Two days after his arrest on 17 September, last year, the ICTR hailed the German police's co-operation over the operation and said that necessary steps were being worked out for the accused's transfer to the special UN Detention Facility in Arusha, the seat of the tribunal.
However, the transfer is now encountered with difficulties because of the weaknesses of the charges against the accused presented before German authorities, Hirondelle News Agency has reliably learned from its sources.
The Office of the Prosecution (OTP) claimed that Ngirabatware's indictment had no problems.
The accused is also son-in-law of another suspect, Felician Kabuga, who is alleged to have financed the 1994 genocide and since is on the run.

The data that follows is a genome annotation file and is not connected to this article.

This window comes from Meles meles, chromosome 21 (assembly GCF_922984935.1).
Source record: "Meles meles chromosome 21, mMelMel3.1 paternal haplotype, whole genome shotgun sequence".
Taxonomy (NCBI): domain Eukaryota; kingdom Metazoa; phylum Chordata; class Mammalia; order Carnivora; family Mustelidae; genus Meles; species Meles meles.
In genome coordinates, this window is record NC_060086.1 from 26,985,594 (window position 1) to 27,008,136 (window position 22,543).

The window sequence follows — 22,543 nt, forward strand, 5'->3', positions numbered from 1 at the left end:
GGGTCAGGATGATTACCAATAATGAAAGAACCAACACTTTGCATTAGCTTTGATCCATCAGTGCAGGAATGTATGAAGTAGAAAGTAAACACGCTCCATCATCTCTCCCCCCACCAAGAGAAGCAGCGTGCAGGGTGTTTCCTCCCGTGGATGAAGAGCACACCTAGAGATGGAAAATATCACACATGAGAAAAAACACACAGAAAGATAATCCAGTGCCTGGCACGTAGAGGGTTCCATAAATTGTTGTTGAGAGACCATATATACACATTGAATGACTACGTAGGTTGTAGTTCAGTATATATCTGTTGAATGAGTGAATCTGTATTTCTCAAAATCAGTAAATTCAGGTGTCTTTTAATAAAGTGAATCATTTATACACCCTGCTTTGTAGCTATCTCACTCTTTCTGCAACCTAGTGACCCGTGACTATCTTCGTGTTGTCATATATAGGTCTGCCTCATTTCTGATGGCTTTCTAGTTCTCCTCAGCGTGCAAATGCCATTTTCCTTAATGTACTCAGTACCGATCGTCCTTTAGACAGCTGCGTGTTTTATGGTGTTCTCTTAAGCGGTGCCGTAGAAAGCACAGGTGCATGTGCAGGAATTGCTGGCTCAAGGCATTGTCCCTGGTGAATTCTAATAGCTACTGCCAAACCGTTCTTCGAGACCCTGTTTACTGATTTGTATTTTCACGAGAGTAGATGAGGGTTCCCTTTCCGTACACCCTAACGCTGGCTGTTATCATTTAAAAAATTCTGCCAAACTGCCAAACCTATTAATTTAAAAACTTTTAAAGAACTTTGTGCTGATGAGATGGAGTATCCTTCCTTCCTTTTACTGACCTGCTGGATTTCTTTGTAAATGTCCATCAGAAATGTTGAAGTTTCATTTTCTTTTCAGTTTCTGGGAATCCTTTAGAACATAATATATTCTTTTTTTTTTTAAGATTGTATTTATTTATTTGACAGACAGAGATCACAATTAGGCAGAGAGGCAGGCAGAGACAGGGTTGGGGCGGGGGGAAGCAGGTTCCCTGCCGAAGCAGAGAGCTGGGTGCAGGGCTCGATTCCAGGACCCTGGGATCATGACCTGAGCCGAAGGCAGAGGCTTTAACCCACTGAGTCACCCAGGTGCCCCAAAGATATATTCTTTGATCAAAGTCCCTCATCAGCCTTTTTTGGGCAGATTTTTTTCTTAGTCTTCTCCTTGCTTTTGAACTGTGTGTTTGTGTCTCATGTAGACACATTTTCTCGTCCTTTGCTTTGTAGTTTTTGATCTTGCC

The former Minister for Planning is facing six charges to conspiracy to commit genocide, genocide, complicity to genocide, direct and public incitement to commit the genocide, crimes against humanity and war crimes.
According to Hirondelle sources, the German authorities consider that the charges are too vague and allegedly are refusing, for the time being, to endorse the transfer move.
The indictment is said to have been compiled when Ngirabatware was wanted at the same time as Jean de Dieu Kamuhanda, former Rwandan minister for the higher education, arrested in France November 1999.
Kamuhanda has since been tried and sentenced to life in prison, the maximum sentence under the UN statute.
© Hirondelle News Agency